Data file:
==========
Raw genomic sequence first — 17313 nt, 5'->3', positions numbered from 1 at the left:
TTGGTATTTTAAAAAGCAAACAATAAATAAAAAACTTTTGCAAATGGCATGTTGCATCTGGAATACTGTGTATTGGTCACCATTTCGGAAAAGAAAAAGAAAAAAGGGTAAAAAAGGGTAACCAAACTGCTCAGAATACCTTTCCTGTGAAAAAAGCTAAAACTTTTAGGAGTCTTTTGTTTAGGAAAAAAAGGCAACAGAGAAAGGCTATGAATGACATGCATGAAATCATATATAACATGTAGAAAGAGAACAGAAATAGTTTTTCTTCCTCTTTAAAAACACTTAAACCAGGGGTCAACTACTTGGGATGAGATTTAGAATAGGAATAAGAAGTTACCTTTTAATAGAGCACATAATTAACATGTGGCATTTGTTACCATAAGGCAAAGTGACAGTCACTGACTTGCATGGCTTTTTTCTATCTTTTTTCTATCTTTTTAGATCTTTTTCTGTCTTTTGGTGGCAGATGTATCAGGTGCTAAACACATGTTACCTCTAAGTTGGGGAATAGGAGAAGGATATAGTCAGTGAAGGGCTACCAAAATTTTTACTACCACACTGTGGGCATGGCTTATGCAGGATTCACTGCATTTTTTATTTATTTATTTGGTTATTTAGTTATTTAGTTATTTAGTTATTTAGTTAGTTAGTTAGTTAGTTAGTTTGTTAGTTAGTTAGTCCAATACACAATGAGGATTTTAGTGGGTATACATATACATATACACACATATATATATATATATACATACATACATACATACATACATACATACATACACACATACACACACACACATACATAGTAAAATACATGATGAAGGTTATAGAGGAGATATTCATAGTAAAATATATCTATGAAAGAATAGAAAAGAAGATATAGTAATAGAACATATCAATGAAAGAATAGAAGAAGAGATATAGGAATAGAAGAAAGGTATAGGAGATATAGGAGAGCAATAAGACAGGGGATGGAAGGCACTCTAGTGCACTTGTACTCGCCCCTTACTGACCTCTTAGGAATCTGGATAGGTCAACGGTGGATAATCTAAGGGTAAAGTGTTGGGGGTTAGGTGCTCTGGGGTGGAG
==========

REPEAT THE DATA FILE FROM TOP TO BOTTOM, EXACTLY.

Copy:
Raw genomic sequence first — 17313 nt, 5'->3', positions numbered from 1 at the left:
TTGGTATTTTAAAAAGCAAACAATAAATAAAAAACTTTTGCAAATGGCATGTTGCATCTGGAATACTGTGTATTGGTCACCATTTCGGAAAAGAAAAAGAAAAAAGGGTAAAAAAGGGTAACCAAACTGCTCAGAATACCTTTCCTGTGAAAAAAGCTAAAACTTTTAGGAGTCTTTTGTTTAGGAAAAAAAGGCAACAGAGAAAGGCTATGAATGACATGCATGAAATCATATATAACATGTAGAAAGAGAACAGAAATAGTTTTTCTTCCTCTTTAAAAACACTTAAACCAGGGGTCAACTACTTGGGATGAGATTTAGAATAGGAATAAGAAGTTACCTTTTAATAGAGCACATAATTAACATGTGGCATTTGTTACCATAAGGCAAAGTGACAGTCACTGACTTGCATGGCTTTTTTCTATCTTTTTTCTATCTTTTTAGATCTTTTTCTGTCTTTTGGTGGCAGATGTATCAGGTGCTAAACACATGTTACCTCTAAGTTGGGGAATAGGAGAAGGATATAGTCAGTGAAGGGCTACCAAAATTTTTACTACCACACTGTGGGCATGGCTTATGCAGGATTCACTGCATTTTTTATTTATTTATTTGGTTATTTAGTTATTTAGTTATTTAGTTATTTAGTTAGTTAGTTAGTTAGTTAGTTTGTTAGTTAGTTAGTCCAATACACAATGAGGATTTTAGTGGGTATACATATACATATACACACATATATATATATATATACATACATACATACATACATACATACATACATACACACATACACACACACACATACATAGTAAAATACATGATGAAGGTTATAGAGGAGATATTCATAGTAAAATATATCTATGAAAGAATAGAAAAGAAGATATAGTAATAGAACATATCAATGAAAGAATAGAAGAAGAGATATAGGAATAGAAGAAAGGTATAGGAGATATAGGAGAGCAATAAGACAGGGGATGGAAGGCACTCTAGTGCACTTGTACTCGCCCCTTACTGACCTCTTAGGAATCTGGATAGGTCAACGGTGGATAATCTAAGGGTAAAGTGTTGGGGGTTAGGTGCTCTGGGGTGGAG